According to Bröms, the attack is directly related to the newspapers recent expose of the web-based radio broadcaster Granskning Sverige (Scrutinising Sweden) which claims to represent citizen journalism, encouraging people to phone journalists, politicians and other influential people, provoking conversations with them which are then taped and posted on YouTube. […] The newspaper found that people working for the broadcaster used fake identities to fool their targets into giving them interviews, which were then taped and heavily edited, essentially patching together opinions and “quotes” that were never even uttered.

Expert: Trump Cyber Policy Could Be ‘Remarkably Boring’

“Compared to the [other executive] orders that were actually signed, they are remarkably boring and responsible.” Assuming something like the leaked draft orders are eventually signed by the president, the new policy will build on those from the Obama and Bush administrations, Baker speculated. […] Both were “very thoughtful and pretty consistent with past practices and with an orderly process,” Baker said.

“Secure” Trump website defaced by hacker claiming to be from Iraq

The source code contains a link to  javascript on a now-nonexistent Google Code account, masterendi, previously associated with the hacking of at least three other websites. As Italian IT journalist Paolo Attivissimo pointed out, an archive of the script shows it to be a snow animation script, not malware. Ars reached out to both Cloudflare and the Trump-Pence campaign team for comment. As more information becomes available, we’ll update this report.

Probe President Trump and his crappy Samsung Twitter-o-phone, demand angry congressfolk

In a letter to the committee, the congressfolk say [PDF] they were inspired by reports that the Commander in Chief is using a four-year-old Samsung Galaxy S3 to emit – and this is our technical term, here – borderline incoherent Twitter spouting. It’s not clear if this particular Android gadget is his only handset, but some in Congress are concerned that it’s putting the country at risk.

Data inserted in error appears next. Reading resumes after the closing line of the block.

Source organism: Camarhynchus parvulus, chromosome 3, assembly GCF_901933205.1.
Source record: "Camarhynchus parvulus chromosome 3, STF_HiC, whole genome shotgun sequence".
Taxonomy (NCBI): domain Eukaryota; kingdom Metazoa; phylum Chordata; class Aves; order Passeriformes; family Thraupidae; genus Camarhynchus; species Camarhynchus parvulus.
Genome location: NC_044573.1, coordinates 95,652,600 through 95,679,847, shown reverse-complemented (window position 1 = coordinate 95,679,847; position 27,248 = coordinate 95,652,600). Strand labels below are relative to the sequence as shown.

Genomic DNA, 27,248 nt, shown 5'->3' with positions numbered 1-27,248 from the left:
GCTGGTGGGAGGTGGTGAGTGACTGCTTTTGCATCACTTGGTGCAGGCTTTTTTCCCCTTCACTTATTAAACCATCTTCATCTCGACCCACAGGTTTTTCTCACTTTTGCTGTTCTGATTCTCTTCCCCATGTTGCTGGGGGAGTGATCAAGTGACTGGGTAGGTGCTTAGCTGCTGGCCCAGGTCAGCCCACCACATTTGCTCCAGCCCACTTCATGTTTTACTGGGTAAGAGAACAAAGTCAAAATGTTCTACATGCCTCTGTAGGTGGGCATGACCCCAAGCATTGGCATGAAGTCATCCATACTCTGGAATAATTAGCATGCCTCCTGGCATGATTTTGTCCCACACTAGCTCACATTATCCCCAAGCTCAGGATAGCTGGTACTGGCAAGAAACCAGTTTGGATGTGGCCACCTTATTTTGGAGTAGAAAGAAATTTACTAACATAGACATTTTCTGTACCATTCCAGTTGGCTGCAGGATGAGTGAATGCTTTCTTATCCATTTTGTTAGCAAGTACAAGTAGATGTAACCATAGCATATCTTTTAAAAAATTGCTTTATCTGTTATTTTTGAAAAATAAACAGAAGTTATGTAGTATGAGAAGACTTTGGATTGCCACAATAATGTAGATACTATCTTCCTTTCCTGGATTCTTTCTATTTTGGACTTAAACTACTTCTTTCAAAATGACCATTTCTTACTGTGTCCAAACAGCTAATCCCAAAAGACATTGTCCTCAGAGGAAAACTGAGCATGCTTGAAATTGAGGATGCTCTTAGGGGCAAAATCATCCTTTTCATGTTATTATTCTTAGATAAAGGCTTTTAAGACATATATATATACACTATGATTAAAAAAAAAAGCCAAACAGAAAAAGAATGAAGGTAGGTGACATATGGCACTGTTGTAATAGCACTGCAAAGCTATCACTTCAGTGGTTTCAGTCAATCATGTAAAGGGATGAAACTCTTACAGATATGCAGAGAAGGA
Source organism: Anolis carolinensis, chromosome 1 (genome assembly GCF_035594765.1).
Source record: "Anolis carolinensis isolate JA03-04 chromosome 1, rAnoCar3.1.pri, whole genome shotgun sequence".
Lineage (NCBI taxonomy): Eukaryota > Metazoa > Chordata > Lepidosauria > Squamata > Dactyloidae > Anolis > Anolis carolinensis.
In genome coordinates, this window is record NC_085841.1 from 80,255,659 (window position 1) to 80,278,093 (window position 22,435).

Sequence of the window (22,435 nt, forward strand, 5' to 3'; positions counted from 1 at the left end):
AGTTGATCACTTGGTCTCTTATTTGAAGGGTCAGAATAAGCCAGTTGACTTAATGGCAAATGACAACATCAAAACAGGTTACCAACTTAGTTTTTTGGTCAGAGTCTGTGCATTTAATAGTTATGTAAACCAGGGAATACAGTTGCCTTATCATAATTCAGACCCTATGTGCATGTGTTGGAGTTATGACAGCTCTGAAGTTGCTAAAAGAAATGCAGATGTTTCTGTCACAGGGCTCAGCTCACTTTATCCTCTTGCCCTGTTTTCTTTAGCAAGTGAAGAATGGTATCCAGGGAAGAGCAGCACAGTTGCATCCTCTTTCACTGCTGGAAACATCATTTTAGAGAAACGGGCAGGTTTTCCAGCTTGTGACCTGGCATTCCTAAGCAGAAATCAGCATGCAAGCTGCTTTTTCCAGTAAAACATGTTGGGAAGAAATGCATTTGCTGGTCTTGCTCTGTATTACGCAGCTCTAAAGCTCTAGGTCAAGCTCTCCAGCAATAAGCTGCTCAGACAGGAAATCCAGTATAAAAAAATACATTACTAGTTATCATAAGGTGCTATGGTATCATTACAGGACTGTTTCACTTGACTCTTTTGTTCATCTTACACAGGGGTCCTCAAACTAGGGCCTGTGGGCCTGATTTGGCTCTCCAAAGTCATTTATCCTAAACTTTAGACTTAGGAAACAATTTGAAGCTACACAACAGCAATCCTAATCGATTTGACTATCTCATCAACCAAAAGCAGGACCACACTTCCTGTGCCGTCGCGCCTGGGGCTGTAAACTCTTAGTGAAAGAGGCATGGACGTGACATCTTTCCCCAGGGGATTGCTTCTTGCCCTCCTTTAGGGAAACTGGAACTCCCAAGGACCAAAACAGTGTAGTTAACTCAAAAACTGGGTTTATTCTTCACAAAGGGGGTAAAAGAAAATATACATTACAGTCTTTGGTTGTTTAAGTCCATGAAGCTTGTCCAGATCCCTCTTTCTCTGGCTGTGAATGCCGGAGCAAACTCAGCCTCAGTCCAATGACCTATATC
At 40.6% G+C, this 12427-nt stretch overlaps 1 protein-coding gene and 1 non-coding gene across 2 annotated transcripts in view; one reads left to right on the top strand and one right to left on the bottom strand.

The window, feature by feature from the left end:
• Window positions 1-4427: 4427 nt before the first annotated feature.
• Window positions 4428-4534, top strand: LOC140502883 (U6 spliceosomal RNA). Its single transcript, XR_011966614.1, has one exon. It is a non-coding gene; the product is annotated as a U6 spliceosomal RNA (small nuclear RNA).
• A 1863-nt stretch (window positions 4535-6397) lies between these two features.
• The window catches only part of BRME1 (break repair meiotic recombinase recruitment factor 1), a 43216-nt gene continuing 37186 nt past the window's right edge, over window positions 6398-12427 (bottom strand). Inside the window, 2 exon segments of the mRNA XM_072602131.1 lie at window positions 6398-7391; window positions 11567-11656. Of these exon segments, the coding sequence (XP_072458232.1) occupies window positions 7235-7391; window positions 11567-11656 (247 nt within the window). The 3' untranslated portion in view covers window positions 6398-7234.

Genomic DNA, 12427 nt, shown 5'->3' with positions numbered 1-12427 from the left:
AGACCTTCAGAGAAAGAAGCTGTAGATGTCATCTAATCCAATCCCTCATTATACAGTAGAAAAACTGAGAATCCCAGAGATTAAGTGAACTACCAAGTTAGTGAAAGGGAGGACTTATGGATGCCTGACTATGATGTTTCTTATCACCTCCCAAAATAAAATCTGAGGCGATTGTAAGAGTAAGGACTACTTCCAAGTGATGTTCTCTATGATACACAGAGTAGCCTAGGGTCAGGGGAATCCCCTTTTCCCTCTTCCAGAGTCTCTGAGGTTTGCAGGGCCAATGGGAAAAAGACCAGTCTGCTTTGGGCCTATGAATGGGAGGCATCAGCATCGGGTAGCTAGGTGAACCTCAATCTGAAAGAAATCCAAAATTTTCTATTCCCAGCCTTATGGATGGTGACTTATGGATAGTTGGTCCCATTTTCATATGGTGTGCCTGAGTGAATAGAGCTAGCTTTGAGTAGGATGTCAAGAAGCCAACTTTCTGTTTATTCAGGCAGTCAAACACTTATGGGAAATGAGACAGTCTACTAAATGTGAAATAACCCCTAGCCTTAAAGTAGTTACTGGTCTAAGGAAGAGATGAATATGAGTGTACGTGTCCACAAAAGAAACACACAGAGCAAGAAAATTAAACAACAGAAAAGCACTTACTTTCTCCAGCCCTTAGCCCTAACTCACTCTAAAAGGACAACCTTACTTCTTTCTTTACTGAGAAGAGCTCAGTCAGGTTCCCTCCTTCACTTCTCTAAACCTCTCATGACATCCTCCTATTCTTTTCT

Winners and Losers at RSA’s Cyber-Security Extravaganza

Bill Phelps, an EVP at Booz Allan, believes there are too many companies doing the same thing, and many just aren’t pulling in revenue to justify their valuations. If he’s right, a winnowing is on the way. Phelps also identified what he calls “security supermarkets” as likely losers in the cyber market. These are big companies like or HP or Intel or FireEye, which acquire a mish-mash of smaller security firms, but fail to integrate them into a single platform. The result is a big bucket of products that don’t play well together—and annoy their customers.

Closing The Cybersecurity Skills Gap With STEM

Here are five ways we can begin closing the cybersecurity skills gap:

  1. Integrate STEM Education in Grade School
  2. Equip College Students with Cybersecurity Skills
  3. Drive Awareness of Cybersecurity Jobs
  4. Instruct with Industry Tools and Technology
  5. Training the Current Cybersecurity Workforce

Researchers discover security problems under the hood of automobile apps

In a presentation at this week’s RSA security conference in San Francisco, researchers from Kaspersky Labs revealed more bad news for the Internet of drivable things—connected cars. Malware researchers Victor Chebyshev and Mikhail Kuzin examined seven Android apps for connected vehicles and found that the apps were ripe for malicious exploitation. Six of the applications had unencrypted user credentials, and all of them had little in the way of protection against reverse-engineering or the insertion of malware into apps.

Paper factory fired its sysadmin. He returned via VPN and caused $1m in damage. Now jailed

We use the term hacking loosely: Johnson was still able to connect into Georgia-Pacific servers via VPN even after his employment was terminated. Once back inside the corporate network, he installed his own software, and monkeyed around with the industrial control systems. His target was the firm’s Port Hudson, Louisiana, factory, which produces paper towels and tissues 24 hours a day. In a two-week campaign, he caused an estimated $1.1m in lost or spoiled production.

Charging Smartphone in Public Ports Leads to Data Hack — So Let’s Stop

This kind of hacking is called “Juice Jacking“, which was a term created by security researchers in 2011 and this was followed by the creation of another term called “Video Jacking“, which was introduced in 2016. This referred to phone’s ability to record everything that you typed or looked at due to being compromised by a hacked port.

New certification to verify cyber threat detection skills

The CSA+ certification will offer a broad-spectrum validation of the knowledge and skills required to configure and use cyber-threat detection tools, perform data analysis and interpret the results to identify vulnerabilities, threats and risks to an organization. It certifies knowledge of a data-driven approach to information security.